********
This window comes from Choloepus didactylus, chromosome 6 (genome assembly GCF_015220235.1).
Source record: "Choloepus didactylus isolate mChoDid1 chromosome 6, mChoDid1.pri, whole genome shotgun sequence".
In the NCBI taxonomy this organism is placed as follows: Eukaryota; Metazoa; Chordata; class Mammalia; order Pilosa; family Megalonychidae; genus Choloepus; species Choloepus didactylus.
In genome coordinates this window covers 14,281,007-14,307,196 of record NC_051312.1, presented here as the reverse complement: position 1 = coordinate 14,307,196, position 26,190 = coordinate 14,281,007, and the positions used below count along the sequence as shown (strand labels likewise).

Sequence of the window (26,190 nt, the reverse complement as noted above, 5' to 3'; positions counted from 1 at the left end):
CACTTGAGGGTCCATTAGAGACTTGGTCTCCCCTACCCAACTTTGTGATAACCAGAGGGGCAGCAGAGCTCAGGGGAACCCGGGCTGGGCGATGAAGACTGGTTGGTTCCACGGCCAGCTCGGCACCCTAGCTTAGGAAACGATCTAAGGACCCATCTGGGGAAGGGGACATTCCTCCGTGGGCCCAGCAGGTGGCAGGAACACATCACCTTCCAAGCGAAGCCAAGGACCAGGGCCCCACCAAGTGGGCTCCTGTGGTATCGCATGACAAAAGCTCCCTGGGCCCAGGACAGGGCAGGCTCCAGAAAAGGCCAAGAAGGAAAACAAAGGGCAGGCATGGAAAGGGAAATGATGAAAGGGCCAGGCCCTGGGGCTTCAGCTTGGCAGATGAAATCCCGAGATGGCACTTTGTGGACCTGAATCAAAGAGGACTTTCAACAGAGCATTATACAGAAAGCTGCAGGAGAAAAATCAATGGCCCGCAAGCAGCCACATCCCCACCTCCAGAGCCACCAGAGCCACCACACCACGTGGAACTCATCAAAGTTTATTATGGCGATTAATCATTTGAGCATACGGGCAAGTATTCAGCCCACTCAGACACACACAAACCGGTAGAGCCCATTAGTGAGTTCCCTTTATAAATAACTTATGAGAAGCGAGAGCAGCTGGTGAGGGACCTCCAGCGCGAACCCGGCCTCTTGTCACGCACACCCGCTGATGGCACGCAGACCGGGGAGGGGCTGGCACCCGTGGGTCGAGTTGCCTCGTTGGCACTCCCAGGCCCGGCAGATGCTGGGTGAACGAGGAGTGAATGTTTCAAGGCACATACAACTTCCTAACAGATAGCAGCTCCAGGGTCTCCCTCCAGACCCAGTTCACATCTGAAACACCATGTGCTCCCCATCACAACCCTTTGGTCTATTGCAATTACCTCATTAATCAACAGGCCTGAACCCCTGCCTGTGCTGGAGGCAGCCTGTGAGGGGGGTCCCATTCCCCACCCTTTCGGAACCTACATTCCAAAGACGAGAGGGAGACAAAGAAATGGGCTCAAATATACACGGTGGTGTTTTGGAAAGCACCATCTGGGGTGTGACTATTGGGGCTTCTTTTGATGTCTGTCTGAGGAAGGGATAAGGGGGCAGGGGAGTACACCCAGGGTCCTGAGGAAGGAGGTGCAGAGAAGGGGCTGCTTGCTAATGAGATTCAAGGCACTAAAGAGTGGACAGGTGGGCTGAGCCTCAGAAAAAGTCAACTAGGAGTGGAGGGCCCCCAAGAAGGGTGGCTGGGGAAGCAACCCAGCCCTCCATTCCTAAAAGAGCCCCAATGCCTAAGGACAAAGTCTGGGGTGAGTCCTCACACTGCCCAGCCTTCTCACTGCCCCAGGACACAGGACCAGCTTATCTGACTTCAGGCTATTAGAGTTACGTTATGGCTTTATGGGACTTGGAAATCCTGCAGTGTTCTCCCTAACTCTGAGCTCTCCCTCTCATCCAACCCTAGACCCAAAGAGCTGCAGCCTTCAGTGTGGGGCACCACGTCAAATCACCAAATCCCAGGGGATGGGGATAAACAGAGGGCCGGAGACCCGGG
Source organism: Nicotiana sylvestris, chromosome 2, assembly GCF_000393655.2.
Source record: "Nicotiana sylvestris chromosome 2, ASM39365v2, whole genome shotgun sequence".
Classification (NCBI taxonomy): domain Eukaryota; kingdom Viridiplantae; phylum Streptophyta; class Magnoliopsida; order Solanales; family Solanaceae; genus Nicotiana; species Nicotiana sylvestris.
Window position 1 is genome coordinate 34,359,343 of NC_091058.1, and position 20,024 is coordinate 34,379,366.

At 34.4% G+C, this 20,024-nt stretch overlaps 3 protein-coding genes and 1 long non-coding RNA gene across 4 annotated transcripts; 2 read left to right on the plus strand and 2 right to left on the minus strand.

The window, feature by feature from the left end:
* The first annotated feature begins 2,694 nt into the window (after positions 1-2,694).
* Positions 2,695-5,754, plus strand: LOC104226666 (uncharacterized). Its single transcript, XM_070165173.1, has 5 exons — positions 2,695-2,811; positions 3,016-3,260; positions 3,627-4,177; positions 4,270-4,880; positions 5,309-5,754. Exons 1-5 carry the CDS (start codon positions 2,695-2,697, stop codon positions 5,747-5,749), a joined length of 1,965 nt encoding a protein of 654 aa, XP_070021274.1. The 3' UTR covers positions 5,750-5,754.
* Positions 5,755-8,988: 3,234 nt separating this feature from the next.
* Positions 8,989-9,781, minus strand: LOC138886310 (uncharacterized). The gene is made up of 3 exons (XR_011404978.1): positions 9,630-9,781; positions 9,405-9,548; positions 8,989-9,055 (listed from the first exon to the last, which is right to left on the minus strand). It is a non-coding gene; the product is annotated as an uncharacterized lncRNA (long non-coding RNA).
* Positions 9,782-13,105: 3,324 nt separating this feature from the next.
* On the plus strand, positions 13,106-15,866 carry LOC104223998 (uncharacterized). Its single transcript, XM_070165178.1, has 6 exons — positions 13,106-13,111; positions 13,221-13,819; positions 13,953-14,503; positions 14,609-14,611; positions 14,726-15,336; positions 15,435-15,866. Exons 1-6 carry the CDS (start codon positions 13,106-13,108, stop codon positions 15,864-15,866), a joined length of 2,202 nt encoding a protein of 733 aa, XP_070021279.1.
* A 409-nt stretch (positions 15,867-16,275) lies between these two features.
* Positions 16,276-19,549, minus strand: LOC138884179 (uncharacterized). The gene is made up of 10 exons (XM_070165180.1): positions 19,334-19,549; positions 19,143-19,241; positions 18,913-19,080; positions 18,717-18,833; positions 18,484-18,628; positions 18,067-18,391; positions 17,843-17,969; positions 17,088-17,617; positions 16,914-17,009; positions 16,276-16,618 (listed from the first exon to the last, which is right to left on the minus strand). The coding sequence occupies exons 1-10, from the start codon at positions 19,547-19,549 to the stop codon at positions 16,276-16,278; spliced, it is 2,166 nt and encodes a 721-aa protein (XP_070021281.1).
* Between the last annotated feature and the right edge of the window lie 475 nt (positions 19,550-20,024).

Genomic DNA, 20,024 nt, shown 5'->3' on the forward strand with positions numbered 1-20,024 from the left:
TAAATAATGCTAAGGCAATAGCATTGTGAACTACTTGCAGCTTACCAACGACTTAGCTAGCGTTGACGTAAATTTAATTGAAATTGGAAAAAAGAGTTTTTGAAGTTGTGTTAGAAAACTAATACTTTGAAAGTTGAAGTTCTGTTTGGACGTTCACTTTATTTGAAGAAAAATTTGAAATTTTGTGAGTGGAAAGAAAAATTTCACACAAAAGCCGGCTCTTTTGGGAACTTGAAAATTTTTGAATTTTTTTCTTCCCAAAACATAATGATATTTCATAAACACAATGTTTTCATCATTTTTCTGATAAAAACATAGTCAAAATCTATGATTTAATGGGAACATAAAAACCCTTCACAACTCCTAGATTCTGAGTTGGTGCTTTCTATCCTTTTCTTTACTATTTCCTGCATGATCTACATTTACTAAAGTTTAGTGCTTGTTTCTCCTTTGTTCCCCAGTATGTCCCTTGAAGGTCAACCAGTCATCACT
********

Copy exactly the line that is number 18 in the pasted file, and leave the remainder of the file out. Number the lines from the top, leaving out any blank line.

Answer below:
* On the plus strand, positions 13,106-15,866 carry LOC104223998 (uncharacterized). Its single transcript, XM_070165178.1, has 6 exons — positions 13,106-13,111; positions 13,221-13,819; positions 13,953-14,503; positions 14,609-14,611; positions 14,726-15,336; positions 15,435-15,866. Exons 1-6 carry the CDS (start codon positions 13,106-13,108, stop codon positions 15,864-15,866), a joined length of 2,202 nt encoding a protein of 733 aa, XP_070021279.1.